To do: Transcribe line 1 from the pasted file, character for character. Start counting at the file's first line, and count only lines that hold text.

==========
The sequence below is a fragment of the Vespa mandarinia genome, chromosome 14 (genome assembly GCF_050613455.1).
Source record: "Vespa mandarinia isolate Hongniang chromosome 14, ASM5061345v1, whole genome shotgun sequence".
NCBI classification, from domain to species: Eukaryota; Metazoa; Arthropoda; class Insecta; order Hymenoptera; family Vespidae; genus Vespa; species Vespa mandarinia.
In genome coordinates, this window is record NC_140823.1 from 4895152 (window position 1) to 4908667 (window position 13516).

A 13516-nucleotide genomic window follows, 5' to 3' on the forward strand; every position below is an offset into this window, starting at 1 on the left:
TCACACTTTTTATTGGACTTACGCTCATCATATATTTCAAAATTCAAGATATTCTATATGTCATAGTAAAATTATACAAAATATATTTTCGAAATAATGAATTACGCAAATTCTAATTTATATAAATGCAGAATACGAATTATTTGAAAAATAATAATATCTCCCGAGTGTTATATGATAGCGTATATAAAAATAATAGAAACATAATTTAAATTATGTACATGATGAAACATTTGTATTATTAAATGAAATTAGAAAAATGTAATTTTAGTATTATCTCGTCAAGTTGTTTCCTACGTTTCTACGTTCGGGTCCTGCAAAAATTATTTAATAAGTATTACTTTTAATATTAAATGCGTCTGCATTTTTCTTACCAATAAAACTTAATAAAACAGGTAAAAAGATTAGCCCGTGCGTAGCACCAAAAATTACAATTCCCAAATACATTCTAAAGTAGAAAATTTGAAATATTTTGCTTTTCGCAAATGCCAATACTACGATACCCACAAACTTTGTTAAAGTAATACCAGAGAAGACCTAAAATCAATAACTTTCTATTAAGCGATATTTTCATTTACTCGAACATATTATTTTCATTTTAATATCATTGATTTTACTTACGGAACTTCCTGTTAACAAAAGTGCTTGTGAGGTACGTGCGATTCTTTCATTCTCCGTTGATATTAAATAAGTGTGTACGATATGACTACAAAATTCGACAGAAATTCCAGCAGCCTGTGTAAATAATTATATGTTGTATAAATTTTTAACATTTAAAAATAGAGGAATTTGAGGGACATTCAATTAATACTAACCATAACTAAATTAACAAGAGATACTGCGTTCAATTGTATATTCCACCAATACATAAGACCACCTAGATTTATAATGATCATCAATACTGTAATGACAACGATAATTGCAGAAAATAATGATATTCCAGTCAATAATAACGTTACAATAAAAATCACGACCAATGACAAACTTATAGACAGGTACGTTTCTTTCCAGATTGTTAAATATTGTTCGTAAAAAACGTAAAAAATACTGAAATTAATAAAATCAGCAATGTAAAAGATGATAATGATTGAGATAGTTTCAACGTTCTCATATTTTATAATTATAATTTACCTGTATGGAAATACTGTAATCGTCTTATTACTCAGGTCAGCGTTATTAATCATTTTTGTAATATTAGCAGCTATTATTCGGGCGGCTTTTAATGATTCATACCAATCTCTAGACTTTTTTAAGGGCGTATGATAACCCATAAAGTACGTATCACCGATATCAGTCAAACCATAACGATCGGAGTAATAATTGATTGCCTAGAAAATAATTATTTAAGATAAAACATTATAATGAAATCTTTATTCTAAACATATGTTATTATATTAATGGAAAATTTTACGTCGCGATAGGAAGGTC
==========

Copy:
The sequence below is a fragment of the Vespa mandarinia genome, chromosome 14 (genome assembly GCF_050613455.1).